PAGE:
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An interactive modeling technique for acquisition of communication skills: Separation of “labeling” and “requesting” in a psittacine subject

Published online by Cambridge University Press:  28 November 2008

Irene M. Pepperberg*
Northwestern University
Irene M. Pepperberg, Department of Anthropology and the Program on Language and Cognition, Northwestern University, 1810 Hinman Avenue, Evanston, IL 60208, U.S.A.


An African gray parrot, previously taught by an interactive modeling technique to vocalize labels for several objects and instances of color and shape, was similarly taught to employ the vocalization “want” before an object label so as to discriminate functional “labeling” from “requesting.” The parrot's use of “want” subsequently generalized to novel situations. There was no decrease in the accuracy of labeling ability during training, a problem that arose when nonmodeling techniques were employed with chimpanzees. The results suggest that the procedure might be applicable to intervention programs for humans with specific communicative deficits.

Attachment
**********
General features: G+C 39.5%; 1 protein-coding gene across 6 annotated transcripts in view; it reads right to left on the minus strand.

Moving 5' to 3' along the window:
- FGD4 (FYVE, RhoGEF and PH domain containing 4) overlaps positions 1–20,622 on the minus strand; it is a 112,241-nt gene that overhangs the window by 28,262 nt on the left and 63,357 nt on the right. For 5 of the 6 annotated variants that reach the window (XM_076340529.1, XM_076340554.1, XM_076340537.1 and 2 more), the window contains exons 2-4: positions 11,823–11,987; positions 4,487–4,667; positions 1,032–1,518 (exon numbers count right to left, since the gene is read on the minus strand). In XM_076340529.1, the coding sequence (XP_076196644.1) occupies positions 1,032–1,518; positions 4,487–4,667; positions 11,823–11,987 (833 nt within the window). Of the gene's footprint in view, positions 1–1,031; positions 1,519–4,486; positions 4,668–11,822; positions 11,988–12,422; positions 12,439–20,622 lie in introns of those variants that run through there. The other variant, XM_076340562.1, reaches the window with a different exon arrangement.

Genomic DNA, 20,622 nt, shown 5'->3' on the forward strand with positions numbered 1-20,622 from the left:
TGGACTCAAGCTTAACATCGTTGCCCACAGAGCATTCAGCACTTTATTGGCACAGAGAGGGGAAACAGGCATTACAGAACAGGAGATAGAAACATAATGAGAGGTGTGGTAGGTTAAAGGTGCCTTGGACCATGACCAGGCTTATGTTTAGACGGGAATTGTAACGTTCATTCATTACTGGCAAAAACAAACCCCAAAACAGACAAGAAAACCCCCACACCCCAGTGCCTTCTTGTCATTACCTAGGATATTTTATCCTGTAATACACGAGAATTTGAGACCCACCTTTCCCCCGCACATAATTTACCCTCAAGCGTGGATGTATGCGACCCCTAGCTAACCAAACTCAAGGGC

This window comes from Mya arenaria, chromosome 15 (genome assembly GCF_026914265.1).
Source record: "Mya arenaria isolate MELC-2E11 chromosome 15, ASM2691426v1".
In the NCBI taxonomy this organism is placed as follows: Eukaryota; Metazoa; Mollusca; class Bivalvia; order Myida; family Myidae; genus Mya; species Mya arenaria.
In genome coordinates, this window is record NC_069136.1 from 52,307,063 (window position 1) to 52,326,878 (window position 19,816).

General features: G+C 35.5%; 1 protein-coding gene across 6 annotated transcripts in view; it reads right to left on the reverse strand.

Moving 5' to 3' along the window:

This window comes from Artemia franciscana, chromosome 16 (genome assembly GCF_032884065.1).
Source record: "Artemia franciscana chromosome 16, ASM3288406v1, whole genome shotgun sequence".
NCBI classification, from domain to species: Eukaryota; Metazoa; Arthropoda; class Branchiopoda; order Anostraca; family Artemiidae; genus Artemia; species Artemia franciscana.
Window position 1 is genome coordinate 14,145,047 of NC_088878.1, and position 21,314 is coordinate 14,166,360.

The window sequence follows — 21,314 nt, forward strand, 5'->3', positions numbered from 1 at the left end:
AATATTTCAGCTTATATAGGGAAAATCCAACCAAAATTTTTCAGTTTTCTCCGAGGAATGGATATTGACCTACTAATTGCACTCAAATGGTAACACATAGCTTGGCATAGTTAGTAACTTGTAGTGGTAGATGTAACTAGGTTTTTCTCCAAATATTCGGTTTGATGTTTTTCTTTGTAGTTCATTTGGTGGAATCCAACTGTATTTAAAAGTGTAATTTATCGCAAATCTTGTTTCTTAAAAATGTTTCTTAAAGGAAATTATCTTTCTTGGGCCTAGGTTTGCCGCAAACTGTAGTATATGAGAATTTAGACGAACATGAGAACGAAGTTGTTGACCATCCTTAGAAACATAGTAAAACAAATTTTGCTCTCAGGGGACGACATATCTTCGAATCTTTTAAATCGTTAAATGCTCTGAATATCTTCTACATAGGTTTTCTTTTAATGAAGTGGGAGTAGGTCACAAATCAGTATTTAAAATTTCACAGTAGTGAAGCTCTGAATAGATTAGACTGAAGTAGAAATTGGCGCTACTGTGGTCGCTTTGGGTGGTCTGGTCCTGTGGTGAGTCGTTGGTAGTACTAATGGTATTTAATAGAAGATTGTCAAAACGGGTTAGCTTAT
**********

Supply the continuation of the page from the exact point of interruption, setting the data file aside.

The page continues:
Copyright © Cambridge University Press 1988

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